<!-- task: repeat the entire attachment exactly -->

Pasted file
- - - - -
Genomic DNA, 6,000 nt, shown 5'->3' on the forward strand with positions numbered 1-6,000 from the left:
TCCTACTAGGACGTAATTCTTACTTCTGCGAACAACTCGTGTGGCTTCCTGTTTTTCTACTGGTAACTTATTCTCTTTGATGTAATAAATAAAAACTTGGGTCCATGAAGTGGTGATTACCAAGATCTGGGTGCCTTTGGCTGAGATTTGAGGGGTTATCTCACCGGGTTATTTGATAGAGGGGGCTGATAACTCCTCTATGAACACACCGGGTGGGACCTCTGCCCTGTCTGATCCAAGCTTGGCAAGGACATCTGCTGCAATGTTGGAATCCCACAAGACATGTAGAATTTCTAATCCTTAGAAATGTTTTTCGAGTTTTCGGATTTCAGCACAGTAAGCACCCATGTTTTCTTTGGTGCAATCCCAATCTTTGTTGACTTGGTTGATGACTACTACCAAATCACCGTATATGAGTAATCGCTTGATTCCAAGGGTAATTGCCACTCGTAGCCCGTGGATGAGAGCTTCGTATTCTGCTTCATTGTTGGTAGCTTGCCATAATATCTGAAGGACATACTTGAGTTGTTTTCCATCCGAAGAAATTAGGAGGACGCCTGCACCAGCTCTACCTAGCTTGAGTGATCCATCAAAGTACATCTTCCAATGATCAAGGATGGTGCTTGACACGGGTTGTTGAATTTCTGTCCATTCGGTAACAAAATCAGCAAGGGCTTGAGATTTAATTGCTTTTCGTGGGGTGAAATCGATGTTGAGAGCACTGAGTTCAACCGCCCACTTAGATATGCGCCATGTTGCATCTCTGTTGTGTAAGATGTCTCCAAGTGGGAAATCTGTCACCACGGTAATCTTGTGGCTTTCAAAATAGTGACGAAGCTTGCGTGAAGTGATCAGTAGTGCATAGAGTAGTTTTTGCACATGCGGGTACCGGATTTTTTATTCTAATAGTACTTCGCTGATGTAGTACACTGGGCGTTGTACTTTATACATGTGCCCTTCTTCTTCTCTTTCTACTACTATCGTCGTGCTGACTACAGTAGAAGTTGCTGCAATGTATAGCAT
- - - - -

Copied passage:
Genomic DNA, 6,000 nt, shown 5'->3' on the forward strand with positions numbered 1-6,000 from the left:
TCCTACTAGGACGTAATTCTTACTTCTGCGAACAACTCGTGTGGCTTCCTGTTTTTCTACTGGTAACTTATTCTCTTTGATGTAATAAATAAAAACTTGGGTCCATGAAGTGGTGATTACCAAGATCTGGGTGCCTTTGGCTGAGATTTGAGGGGTTATCTCACCGGGTTATTTGATAGAGGGGGCTGATAACTCCTCTATGAACACACCGGGTGGGACCTCTGCCCTGTCTGATCCAAGCTTGGCAAGGACATCTGCTGCAATGTTGGAATCCCACAAGACATGTAGAATTTCTAATCCTTAGAAATGTTTTTCGAGTTTTCGGATTTCAGCACAGTAAGCACCCATGTTTTCTTTGGTGCAATCCCAATCTTTGTTGACTTGGTTGATGACTACTACCAAATCACCGTATATGAGTAATCGCTTGATTCCAAGGGTAATTGCCACTCGTAGCCCGTGGATGAGAGCTTCGTATTCTGCTTCATTGTTGGTAGCTTGCCATAATATCTGAAGGACATACTTGAGTTGTTTTCCATCCGAAGAAATTAGGAGGACGCCTGCACCAGCTCTACCTAGCTTGAGTGATCCATCAAAGTACATCTTCCAATGATCAAGGATGGTGCTTGACACGGGTTGTTGAATTTCTGTCCATTCGGTAACAAAATCAGCAAGGGCTTGAGATTTAATTGCTTTTCGTGGGGTGAAATCGATGTTGAGAGCACTGAGTTCAACCGCCCACTTAGATATGCGCCATGTTGCATCTCTGTTGTGTAAGATGTCTCCAAGTGGGAAATCTGTCACCACGGTAATCTTGTGGCTTTCAAAATAGTGACGAAGCTTGCGTGAAGTGATCAGTAGTGCATAGAGTAGTTTTTGCACATGCGGGTACCGGATTTTTTATTCTAATAGTACTTCGCTGATGTAGTACACTGGGCGTTGTACTTTATACATGTGCCCTTCTTCTTCTCTTTCTACTACTATCGTCGTGCTGACTACAGTAGAAGTTGCTGCAATGTATAGCAT